Strength Training for Beginners
**This post is a part of our beginner's guide to fitness series. To see all blogs in the series click here.
Whether your goal is to build muscle mass or achieve a more fit, more toned body, weight training can help you get there. Weight training, also known as resistance or strength training, uses your own bodyweight or tools, like weight machines, dumbbells, barbells or resistance bands to increase endurance and build lean, stronger muscles. Just a few of the benefits of strength training:
- Improved strength and muscle mass - A loss in strength as we age is associated with functional declines, slower gait speed, increased fall risk, loss of independence, hospitalizations and poor quality of life. Because maximum strength peaks around the age of 30, and begins to decline around 50 years of age, resistance training is an essential part of a comprehensive fitness program at any age to preserve and enhance strength and physical function.
- Increased bone density - Bone mineral density (BMD) refers to the amount of bone mineral per unit of bone tissue, and, essentially, reflects the strength of bones. Low bone mineral density (osteoporosis or osteopenia) means that bones are weak and, therefore, more prone to fractures. According to research, adults who do not perform strength training may experience up to a 3% reduction in bone mineral density every year of their life. Overall, the majority of studies in this area suggest that the health benefits of strength training include an increase in bone mineral density in both younger and older adults, and may have a stronger effect on BMD than other types of exercise.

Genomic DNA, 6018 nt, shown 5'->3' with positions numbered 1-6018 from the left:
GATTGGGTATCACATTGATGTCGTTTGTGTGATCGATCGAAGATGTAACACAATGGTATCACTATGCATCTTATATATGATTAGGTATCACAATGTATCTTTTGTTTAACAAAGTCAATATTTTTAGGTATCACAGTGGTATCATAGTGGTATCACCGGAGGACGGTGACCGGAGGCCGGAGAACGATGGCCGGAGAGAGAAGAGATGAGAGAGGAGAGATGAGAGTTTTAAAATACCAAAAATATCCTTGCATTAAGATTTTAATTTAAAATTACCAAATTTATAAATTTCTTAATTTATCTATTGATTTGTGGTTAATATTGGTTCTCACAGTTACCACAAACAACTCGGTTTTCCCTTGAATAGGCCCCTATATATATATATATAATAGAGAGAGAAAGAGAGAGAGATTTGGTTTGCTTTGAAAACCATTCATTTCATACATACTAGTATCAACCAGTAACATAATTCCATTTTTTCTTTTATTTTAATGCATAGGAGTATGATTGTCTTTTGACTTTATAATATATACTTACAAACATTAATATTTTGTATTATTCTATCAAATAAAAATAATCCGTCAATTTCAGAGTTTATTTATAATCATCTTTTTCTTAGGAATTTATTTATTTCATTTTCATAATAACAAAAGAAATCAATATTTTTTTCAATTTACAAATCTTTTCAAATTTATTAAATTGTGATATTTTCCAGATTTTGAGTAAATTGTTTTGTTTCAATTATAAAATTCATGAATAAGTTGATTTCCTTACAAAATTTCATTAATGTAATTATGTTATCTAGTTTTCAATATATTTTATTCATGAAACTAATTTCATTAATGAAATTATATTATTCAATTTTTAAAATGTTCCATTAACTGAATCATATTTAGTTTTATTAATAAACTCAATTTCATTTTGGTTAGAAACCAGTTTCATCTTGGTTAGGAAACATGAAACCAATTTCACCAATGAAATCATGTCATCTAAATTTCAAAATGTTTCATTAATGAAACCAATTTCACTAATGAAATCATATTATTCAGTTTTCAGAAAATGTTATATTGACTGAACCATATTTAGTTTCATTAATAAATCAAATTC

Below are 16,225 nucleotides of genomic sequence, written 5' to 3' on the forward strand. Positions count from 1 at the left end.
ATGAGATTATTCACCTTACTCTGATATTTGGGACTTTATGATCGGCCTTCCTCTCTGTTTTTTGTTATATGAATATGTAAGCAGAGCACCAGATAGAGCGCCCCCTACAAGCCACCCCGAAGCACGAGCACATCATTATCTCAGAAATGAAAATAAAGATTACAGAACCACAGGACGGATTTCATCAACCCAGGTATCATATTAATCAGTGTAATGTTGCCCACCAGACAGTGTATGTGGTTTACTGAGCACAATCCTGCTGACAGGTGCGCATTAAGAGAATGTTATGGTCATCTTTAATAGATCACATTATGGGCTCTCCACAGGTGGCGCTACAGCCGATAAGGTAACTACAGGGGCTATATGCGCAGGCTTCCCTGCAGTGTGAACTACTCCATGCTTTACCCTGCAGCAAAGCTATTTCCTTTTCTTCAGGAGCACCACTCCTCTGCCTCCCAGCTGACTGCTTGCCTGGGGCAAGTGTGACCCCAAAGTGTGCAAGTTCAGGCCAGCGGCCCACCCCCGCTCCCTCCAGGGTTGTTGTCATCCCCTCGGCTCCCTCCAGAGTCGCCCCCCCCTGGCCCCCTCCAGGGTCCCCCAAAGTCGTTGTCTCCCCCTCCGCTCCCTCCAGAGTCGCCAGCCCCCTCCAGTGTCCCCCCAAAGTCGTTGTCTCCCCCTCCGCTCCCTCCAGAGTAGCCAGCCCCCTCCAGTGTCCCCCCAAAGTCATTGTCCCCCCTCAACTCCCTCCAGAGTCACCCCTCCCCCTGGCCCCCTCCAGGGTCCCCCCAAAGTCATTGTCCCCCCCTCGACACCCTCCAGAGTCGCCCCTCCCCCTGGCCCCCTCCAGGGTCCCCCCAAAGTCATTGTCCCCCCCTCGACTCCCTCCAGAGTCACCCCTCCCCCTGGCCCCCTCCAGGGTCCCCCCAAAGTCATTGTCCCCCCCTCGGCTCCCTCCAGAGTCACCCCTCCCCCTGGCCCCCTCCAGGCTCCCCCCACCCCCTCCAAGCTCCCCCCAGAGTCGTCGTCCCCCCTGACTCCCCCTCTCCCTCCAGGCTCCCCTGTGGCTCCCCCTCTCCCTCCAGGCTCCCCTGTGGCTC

- Reduced risk of depression - A meta analysis published in JAMA Psychiatry looked at 33 studies (a total of almost 1,900 subjects between them) to see if resistance training had any sizable positive impact on alleviating depressive symptoms. It determined that not only does strength training boost physical strength, but it also improves low mood, loss of interest in activities, and feelings of worthlessness.
- Reduced risk of chronic diseases like heart disease and high blood pressure - A number of studies have found that two or more months of regular strength training can reduce both systolic and diastolic blood pressure in subjects with hypertension. This study, for example, which included more than 1,600 participants aged between 21 and 80 years old, found that strength training twice or three times per week significantly reduced systolic blood pressure readings by 3.2 and 4.6 mm Hg, respectively, while it also reduced diastolic blood pressure by 1.4 and 2.2 mm Hg, respectively.
- Faster weight loss (combined with any necessary dietary changes) and Easier weight maintenance
If you’ve never lifted weights before, consider starting out with the help of a certified personal trainer. After a complimentary fitness assessment, they’ll be able to teach you the proper form for specific exercises and set up a strength training program tailored to your goals and current fitness level.
Starting to strength train doesn’t mean it has to be your only workout. Actually, for those just beginning, it is best to do resistance training just once or twice a week to start, then gradually increase the frequency as you adapt. The days you are not strength training, you can do another type of workout like walking, running, yoga or whatever you prefer.
Different Types of Strength Training
There are different ways to strength train. Muscle endurance training is best for beginners. It involves more repetitions of each exercise and more sets. This means you most likely will be using a weight that feels light at first and easy to lift but by the time you get to the twelfth repetition (or rep) you will be feeling like you cannot lift it anymore. That is the feeling you want to achieve with each set of reps you do. If by the tenth or twelfth rep you don’t feel like the weight is extremely heavy, you should increase the weight. After each set, take a break for 30 seconds to a minute before starting the next set. This type of training will help build lean muscle and increase your muscle endurance. It will not make you bulky like a bodybuilder. That is difficult for most individuals to achieve and takes a different type of resistance training, hypertrophy training.